The human heart is a complex bundle of arteries, veins and chambers, a forever contracting and expanding organ that blasts blood throughout the body.

In some rare cases, a heart’s muscles can enlarge and thicken because of a genetic condition called hypertrophic cardiomyopathy. The disease is the No.1 cause of sudden cardiac death in young athletes, and it has no cure.

Star Lotulelei, by all accounts, does not have hypertrophic cardiomyopathy.

But when a standard medical screening at the NFL Combine in February showed that Lotulelei might have one of the condition’s key symptoms, it damaged his once-lofty draft prospects nonetheless.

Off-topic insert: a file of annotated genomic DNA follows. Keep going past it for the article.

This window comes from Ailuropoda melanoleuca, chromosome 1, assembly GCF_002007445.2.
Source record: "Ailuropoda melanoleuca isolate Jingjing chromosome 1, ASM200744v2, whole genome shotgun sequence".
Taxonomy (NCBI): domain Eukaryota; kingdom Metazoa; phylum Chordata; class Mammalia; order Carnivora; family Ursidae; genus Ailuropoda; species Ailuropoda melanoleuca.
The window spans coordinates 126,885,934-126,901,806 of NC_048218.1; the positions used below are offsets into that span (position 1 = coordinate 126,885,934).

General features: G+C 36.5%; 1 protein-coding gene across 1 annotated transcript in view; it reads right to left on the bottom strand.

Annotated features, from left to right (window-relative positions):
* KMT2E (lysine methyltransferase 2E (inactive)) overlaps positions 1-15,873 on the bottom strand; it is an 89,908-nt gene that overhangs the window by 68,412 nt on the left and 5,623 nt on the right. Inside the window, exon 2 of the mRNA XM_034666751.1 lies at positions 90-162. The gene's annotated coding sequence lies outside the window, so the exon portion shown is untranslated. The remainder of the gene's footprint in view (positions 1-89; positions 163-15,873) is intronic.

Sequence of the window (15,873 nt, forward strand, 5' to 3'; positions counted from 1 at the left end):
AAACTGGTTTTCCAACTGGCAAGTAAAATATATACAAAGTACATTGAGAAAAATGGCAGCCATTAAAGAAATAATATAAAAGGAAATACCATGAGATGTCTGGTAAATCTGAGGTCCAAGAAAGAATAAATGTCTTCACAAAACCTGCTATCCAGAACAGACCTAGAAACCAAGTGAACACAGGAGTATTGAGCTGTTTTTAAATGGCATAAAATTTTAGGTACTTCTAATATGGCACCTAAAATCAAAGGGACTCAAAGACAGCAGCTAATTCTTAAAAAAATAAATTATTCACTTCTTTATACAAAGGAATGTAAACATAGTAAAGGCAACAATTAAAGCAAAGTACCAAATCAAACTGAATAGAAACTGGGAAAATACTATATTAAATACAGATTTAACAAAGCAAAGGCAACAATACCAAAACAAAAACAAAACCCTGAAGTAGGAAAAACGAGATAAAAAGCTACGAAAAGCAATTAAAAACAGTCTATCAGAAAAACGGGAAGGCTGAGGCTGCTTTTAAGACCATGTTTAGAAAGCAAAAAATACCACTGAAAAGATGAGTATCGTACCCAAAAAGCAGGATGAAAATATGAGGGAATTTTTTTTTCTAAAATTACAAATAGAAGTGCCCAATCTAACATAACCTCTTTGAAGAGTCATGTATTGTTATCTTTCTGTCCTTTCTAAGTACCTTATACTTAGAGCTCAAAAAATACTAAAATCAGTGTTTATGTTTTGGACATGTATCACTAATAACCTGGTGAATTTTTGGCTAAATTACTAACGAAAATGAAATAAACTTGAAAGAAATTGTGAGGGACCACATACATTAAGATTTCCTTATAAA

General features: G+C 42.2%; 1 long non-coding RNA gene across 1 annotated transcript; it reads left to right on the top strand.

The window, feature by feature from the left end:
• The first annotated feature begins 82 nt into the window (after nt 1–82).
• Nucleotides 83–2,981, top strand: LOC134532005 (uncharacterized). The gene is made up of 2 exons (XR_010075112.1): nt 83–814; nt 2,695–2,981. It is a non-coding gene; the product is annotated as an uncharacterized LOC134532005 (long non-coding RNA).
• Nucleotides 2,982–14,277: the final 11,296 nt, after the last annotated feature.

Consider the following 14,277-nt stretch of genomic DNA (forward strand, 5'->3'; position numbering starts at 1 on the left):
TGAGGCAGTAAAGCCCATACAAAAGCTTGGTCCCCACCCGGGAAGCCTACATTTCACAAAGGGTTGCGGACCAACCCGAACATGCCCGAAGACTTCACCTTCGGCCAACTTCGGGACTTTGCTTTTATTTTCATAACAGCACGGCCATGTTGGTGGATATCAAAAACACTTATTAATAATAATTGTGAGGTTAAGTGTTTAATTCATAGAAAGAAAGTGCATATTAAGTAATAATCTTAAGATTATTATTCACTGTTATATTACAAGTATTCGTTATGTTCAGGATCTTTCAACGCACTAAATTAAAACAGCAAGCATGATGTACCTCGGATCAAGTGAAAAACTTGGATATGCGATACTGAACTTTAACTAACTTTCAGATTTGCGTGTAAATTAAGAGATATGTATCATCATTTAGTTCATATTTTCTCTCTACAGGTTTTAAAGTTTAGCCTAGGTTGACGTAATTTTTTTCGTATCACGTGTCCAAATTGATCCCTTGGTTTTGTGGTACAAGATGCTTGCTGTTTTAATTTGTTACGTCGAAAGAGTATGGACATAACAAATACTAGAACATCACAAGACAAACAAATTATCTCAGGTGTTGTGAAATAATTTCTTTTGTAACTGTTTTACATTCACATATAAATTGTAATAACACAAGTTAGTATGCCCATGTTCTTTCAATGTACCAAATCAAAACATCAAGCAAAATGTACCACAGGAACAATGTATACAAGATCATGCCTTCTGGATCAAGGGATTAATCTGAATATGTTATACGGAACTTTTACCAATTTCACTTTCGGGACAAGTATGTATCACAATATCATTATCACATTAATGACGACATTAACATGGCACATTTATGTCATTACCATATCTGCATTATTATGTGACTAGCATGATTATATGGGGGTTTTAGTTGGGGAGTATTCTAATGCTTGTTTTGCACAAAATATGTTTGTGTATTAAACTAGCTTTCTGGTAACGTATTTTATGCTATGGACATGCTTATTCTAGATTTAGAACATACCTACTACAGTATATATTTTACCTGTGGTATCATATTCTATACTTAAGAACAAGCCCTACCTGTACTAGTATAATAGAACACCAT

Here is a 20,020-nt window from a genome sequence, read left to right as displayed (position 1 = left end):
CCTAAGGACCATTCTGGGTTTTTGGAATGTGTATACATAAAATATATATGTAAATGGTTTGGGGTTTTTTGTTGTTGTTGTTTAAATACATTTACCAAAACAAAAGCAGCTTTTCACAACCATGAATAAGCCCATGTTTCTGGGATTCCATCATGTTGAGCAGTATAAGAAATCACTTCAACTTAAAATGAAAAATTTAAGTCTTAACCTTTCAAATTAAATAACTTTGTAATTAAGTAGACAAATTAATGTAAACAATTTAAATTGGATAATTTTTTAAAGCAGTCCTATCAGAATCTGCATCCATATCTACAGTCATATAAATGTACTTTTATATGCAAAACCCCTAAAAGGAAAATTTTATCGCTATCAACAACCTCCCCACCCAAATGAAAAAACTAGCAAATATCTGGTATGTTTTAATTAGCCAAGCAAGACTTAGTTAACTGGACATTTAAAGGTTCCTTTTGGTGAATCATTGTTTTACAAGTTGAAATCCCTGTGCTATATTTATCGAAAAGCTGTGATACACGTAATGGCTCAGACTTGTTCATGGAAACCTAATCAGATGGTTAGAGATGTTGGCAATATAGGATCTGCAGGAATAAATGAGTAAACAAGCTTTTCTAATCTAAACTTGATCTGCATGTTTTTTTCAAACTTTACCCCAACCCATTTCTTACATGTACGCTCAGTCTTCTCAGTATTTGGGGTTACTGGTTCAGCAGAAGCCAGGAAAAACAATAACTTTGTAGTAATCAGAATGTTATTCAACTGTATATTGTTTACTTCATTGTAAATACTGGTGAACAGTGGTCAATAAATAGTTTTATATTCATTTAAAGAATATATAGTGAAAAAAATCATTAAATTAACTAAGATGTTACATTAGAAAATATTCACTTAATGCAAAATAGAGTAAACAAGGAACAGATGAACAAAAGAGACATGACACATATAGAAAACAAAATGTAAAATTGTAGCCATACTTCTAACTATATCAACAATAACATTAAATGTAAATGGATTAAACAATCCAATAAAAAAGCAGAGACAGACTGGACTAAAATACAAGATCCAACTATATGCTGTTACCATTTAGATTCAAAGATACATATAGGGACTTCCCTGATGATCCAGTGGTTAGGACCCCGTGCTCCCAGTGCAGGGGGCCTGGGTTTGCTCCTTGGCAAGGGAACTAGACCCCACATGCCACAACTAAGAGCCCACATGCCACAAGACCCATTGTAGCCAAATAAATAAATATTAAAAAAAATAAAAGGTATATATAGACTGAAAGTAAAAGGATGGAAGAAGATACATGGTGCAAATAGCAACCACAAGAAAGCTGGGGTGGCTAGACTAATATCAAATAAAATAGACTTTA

Lotulelei, once a candidate to be the top pick in next week’s draft, is now a wild card. He could go to the Eagles with the fourth overall pick, or he could fall to the low teens.

That uncertainty could open the door for Dolphins general manager Jeff Ireland, who covets defensive tackles, to select Lotulelei — so long as he’s confident about the Tongan giant’s health.

The good news: Based on all the information made public over the past month, Lotulelei’s abnormal test in Indianapolis was a fluke.

“I wouldn’t have any concerns about [drafting him],” said Dr. Clifton Page, a sports medicine internist with the University of Miami Health System.